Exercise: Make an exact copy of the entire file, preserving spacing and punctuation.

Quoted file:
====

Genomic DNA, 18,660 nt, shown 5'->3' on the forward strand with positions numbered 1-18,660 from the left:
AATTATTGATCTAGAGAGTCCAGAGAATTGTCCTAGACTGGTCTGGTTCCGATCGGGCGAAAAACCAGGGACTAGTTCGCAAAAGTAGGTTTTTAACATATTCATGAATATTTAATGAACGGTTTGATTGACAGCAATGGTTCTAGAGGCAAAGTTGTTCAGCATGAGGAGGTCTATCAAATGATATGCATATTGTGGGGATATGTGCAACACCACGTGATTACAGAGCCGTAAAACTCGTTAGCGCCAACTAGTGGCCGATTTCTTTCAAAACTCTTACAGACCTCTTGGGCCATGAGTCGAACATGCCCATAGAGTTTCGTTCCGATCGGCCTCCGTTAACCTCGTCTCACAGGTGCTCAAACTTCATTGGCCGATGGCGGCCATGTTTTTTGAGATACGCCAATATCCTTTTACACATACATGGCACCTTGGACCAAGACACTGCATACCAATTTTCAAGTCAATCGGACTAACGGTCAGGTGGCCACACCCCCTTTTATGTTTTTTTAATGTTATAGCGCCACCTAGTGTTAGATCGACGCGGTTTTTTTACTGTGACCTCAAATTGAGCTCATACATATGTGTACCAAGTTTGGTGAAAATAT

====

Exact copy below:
Genomic DNA, 18,660 nt, shown 5'->3' on the forward strand with positions numbered 1-18,660 from the left:
AATTATTGATCTAGAGAGTCCAGAGAATTGTCCTAGACTGGTCTGGTTCCGATCGGGCGAAAAACCAGGGACTAGTTCGCAAAAGTAGGTTTTTAACATATTCATGAATATTTAATGAACGGTTTGATTGACAGCAATGGTTCTAGAGGCAAAGTTGTTCAGCATGAGGAGGTCTATCAAATGATATGCATATTGTGGGGATATGTGCAACACCACGTGATTACAGAGCCGTAAAACTCGTTAGCGCCAACTAGTGGCCGATTTCTTTCAAAACTCTTACAGACCTCTTGGGCCATGAGTCGAACATGCCCATAGAGTTTCGTTCCGATCGGCCTCCGTTAACCTCGTCTCACAGGTGCTCAAACTTCATTGGCCGATGGCGGCCATGTTTTTTGAGATACGCCAATATCCTTTTACACATACATGGCACCTTGGACCAAGACACTGCATACCAATTTTCAAGTCAATCGGACTAACGGTCAGGTGGCCACACCCCCTTTTATGTTTTTTTAATGTTATAGCGCCACCTAGTGTTAGATCGACGCGGTTTTTTTACTGTGACCTCAAATTGAGCTCATACATATGTGTACCAAGTTTGGTGAAAATAT